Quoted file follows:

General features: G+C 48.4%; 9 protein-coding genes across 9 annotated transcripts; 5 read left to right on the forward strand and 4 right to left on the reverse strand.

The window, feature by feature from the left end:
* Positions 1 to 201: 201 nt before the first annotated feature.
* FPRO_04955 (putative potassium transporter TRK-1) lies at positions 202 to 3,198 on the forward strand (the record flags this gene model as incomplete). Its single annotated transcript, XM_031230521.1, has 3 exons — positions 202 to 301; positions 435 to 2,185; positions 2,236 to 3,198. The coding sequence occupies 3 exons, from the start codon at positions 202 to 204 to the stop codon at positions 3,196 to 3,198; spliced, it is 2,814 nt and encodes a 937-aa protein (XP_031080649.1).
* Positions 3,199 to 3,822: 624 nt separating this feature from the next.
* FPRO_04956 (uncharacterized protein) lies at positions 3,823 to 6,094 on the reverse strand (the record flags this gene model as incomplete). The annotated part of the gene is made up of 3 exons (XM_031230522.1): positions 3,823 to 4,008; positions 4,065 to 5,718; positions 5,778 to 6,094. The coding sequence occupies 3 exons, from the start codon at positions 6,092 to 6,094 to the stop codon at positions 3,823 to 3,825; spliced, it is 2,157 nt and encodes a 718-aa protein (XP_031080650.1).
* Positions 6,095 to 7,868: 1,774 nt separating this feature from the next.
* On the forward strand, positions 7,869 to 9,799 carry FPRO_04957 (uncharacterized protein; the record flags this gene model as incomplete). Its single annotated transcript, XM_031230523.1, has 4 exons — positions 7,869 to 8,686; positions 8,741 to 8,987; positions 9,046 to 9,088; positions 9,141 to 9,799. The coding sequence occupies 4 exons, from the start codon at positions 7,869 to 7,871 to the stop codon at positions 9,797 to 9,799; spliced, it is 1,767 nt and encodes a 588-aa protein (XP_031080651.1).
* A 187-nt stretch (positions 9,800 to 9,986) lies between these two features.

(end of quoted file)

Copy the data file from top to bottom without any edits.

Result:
General features: G+C 48.4%; 9 protein-coding genes across 9 annotated transcripts; 5 read left to right on the forward strand and 4 right to left on the reverse strand.

The window, feature by feature from the left end:
* Positions 1 to 201: 201 nt before the first annotated feature.
* FPRO_04955 (putative potassium transporter TRK-1) lies at positions 202 to 3,198 on the forward strand (the record flags this gene model as incomplete). Its single annotated transcript, XM_031230521.1, has 3 exons — positions 202 to 301; positions 435 to 2,185; positions 2,236 to 3,198. The coding sequence occupies 3 exons, from the start codon at positions 202 to 204 to the stop codon at positions 3,196 to 3,198; spliced, it is 2,814 nt and encodes a 937-aa protein (XP_031080649.1).
* Positions 3,199 to 3,822: 624 nt separating this feature from the next.
* FPRO_04956 (uncharacterized protein) lies at positions 3,823 to 6,094 on the reverse strand (the record flags this gene model as incomplete). The annotated part of the gene is made up of 3 exons (XM_031230522.1): positions 3,823 to 4,008; positions 4,065 to 5,718; positions 5,778 to 6,094. The coding sequence occupies 3 exons, from the start codon at positions 6,092 to 6,094 to the stop codon at positions 3,823 to 3,825; spliced, it is 2,157 nt and encodes a 718-aa protein (XP_031080650.1).
* Positions 6,095 to 7,868: 1,774 nt separating this feature from the next.
* On the forward strand, positions 7,869 to 9,799 carry FPRO_04957 (uncharacterized protein; the record flags this gene model as incomplete). Its single annotated transcript, XM_031230523.1, has 4 exons — positions 7,869 to 8,686; positions 8,741 to 8,987; positions 9,046 to 9,088; positions 9,141 to 9,799. The coding sequence occupies 4 exons, from the start codon at positions 7,869 to 7,871 to the stop codon at positions 9,797 to 9,799; spliced, it is 1,767 nt and encodes a 588-aa protein (XP_031080651.1).
* A 187-nt stretch (positions 9,800 to 9,986) lies between these two features.